"Deus sive natura" (God is/or nature); this is the simplest way of looking at it: the words "God" and "nature" are the same, and are interchangeable. The concept of God goes considerably further than our limited perception of nature, but it is a starting point. If we strip away all the anthropomorphic attributes of God, and quit trying to make ourselves into gods, we are left with a natural balancing force that exists eternally as part of the universe. Man has no preeminence over anything else; he is simply part of the order, part of the universe, and part of God. As cells are part of living things, and molecules are part of cells; so man and all his components, are part of God. There is no ultimate creator; in an infinite universe, creation is meaningless. If you cannot accept the principle of infinity; then who created your creator? There is no ultimate doomsday; man may become extinct, but the universe continues on, as does the sum of the components that were once man.

Earlier, we analyzed the way cells in your body work as a community to allow you to function as a complete entity, yet each cell has certain knowledge that you are not capable of understanding (e.g. blueprint for life). Every cell functions as an individual in some ways, but must also work within the community of cells toward the same goals, in order to survive. It is very unlikely that a cell is aware of you as an entity; just as you are unaware of the individual workings of each of your cells. You and your cells function on different levels of awareness, yet are dependent upon each other for survival. The cells are each part of their immediate whole, your body; just as you are part of Nature/God. On a grander scale: everything that exists is a component of God, paralleling the cellular example. God is the sum of all the awareness that exists in all things, and subsequently, God is without a defining image or location; and is therefore by definition: omnipresent, omnipotent, and omniscient (all present, all powerful, all knowing). All the religions that are striving to become "one with God" are pursuing a redundant point: we are already there. The argument over one god is also unnecessary; if everything is a component of God, then there is only one sum of everything.

In a fundamental way, we will always be part of God/Nature. Matter and energy, which are the basic components that make us what we are, exist forever. Death is only an end to the structure of the form, not the constituents of it. Your cells die every day, yet you do not mourn the loss of those entities that gave you life, and hold all the knowledge that is you. The elements that made up the cells go on to be part of other life, other things, other energy. The awareness that was part of them goes...? That is a question which cannot be answered using reasoned analysis; there is not enough information available to reach a logical conclusion. I can only speculate on several points, and ponder a number of questions. Mass and energy are merely the components that enable awareness/thought, and the amount of mass and energy constantly fluctuates within an entity; therefore awareness is not dependent upon an exact pattern of basic elements. Does this mean that your sentience can exist within other patterns? The number of brain cells constantly declines from your thirties, until your death: has part of your awareness dispersed into other forms, or is it handicapped by physical constraints? If your mind is attuned to the universal awareness that is God/Nature, is the transition from your present form, into another state, more likely to preserve your connected awareness within God?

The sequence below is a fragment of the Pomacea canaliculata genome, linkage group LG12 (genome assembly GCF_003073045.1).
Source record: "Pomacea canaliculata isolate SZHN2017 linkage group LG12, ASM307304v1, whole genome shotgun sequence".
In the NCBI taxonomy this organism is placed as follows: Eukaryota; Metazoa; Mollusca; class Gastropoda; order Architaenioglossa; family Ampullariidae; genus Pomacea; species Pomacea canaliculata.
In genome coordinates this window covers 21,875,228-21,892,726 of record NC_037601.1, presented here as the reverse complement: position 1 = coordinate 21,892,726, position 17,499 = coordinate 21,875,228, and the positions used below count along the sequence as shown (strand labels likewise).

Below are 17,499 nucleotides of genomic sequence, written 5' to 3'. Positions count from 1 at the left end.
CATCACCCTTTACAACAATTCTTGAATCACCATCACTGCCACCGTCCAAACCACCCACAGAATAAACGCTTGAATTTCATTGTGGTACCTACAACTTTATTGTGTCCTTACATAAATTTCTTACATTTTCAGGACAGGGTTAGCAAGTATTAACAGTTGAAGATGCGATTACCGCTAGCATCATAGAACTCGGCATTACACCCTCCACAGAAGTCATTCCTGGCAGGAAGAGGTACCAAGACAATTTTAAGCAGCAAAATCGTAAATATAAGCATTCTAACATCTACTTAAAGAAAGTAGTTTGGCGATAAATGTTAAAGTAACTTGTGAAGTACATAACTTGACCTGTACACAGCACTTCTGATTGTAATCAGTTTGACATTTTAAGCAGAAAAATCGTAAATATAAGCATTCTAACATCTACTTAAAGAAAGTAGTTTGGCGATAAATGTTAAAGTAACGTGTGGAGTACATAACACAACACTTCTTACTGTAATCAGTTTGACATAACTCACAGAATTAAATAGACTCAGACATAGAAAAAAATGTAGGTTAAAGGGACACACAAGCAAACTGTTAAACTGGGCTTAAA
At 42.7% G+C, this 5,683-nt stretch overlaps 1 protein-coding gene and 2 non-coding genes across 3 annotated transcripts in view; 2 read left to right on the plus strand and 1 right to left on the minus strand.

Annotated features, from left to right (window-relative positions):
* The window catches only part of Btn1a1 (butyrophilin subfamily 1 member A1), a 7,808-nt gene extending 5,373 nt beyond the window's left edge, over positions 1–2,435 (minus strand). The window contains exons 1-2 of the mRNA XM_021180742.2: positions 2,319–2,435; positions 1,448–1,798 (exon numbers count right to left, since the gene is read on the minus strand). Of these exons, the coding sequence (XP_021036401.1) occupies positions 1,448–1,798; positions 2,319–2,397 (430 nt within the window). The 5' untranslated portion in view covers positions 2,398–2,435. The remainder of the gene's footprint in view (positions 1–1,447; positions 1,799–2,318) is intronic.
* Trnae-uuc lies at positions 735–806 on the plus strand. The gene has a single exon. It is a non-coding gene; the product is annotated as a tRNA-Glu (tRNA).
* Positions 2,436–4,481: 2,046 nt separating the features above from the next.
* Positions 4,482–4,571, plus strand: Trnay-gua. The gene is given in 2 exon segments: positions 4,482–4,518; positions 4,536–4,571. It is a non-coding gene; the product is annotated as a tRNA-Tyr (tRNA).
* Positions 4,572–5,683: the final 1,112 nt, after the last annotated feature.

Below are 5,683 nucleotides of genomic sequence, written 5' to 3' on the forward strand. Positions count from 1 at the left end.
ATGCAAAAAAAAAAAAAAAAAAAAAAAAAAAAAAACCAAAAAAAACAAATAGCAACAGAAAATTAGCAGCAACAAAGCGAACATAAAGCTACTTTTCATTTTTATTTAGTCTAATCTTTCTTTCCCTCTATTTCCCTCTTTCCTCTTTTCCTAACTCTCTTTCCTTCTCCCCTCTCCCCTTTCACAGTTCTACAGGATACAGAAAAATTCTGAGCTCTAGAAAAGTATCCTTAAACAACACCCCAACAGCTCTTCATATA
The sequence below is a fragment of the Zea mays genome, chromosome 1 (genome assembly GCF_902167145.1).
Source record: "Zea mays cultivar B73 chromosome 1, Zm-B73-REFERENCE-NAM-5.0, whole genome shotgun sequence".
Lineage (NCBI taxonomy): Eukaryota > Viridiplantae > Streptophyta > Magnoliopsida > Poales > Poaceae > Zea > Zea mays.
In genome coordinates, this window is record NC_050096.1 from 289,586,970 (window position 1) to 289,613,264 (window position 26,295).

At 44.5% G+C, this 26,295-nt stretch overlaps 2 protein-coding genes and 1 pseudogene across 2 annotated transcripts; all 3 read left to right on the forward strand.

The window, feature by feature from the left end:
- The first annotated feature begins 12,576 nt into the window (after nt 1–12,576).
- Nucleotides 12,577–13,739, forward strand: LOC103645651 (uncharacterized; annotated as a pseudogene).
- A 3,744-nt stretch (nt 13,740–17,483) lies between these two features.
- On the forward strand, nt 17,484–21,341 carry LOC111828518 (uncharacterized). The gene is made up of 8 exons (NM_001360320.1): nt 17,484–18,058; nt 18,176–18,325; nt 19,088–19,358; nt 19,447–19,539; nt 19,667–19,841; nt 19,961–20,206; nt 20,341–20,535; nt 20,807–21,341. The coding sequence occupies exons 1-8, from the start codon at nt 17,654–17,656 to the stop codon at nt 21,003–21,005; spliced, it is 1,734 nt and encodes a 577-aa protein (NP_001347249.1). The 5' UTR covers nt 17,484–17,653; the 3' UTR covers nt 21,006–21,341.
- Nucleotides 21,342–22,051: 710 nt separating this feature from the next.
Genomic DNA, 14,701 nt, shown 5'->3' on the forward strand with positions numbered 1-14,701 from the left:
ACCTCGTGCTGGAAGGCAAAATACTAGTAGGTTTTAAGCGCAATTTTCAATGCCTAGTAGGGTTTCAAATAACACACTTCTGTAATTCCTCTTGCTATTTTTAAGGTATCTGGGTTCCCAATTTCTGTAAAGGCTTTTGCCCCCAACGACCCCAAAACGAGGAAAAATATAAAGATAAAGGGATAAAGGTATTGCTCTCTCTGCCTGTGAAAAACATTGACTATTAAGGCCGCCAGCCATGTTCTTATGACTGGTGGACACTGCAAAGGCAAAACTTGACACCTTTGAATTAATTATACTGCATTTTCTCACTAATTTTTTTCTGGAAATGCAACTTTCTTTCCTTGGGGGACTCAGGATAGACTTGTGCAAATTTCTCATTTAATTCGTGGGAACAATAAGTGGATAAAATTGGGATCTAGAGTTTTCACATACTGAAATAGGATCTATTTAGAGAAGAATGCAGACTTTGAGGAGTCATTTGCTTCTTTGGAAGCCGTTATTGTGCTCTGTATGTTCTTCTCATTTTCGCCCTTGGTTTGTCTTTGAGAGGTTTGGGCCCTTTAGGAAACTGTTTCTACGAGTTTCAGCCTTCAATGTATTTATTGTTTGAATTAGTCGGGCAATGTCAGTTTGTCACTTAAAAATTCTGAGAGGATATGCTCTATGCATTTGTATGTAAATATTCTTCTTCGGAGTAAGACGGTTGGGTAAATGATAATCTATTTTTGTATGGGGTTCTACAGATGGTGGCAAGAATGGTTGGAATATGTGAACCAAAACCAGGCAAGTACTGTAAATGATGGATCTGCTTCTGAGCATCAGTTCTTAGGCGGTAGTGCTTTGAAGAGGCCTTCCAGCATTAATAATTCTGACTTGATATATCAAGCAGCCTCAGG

Thousands upon thousands of religions have created mystical answers to these questions, but they all require the suspension of reason. Viewing their explanations from a logical perspective, they inspire compassion within me. It is so sad that so many people are desperate for the promise of another chance, that they will intentionally block out reasoned thought, in order to have some element of hope in their lives. Too many people carry a burden of subconscious guilt; too many individuals demand a reward for a life of "good" behavior. I wish all people could be happy with their existence within the universe, and live a life that does not require a chance for atonement; because they have lived with an understanding of their part of it all, and therefore have nothing to regret, and nothing to make amends for. If you know your place within God/Nature, you will do what is right, simply because there are no alternatives. These principles, that we define as morality, can be defined logically, and are part of our roles as components of the human race. In the next chapter, we will begin looking at the fundamental animal drives that create the basic moral structure. Later, we will look at going beyond animal instinct.

Site map indexHomeComments?Links to other interesting sites
Part 1:  IntroductionPart 2:  BalancePart 3:  DivisionsPart 4:  Unitypart 5:  Concept of GodPart 6:  Defining GodPart 7:  SexualityPart 8:  Instinctive MoralityPart 9:  Moral Compromise - ReproductionPart 10: Moral Obligation - reproductionPart 11:  DeterminismPart 12:  Determining Our DestinyPart 13: Good and EvilPart 14:  Crime and PunishmentPart 15:  Belief - fact and faithPart 16: MaterialismPart 17: AppreciationPart 18: Abstract PerceptionPart 19:  RelationshipsRelationships (conclusion)Part 21:  DeathPart 22:  KnowledgePart 23: Knowledge - geneticsPart 24: Knowledge (conclusion)Part 25: Meaning of LifePart 26: Meaning of Life (continued)Part 27: Meaning of Life (conclusion)

Copyright 1998 B.W.Holmes - all rights reserved (unless noted otherwise). Quotes from ancient literary works do not carry a copyright.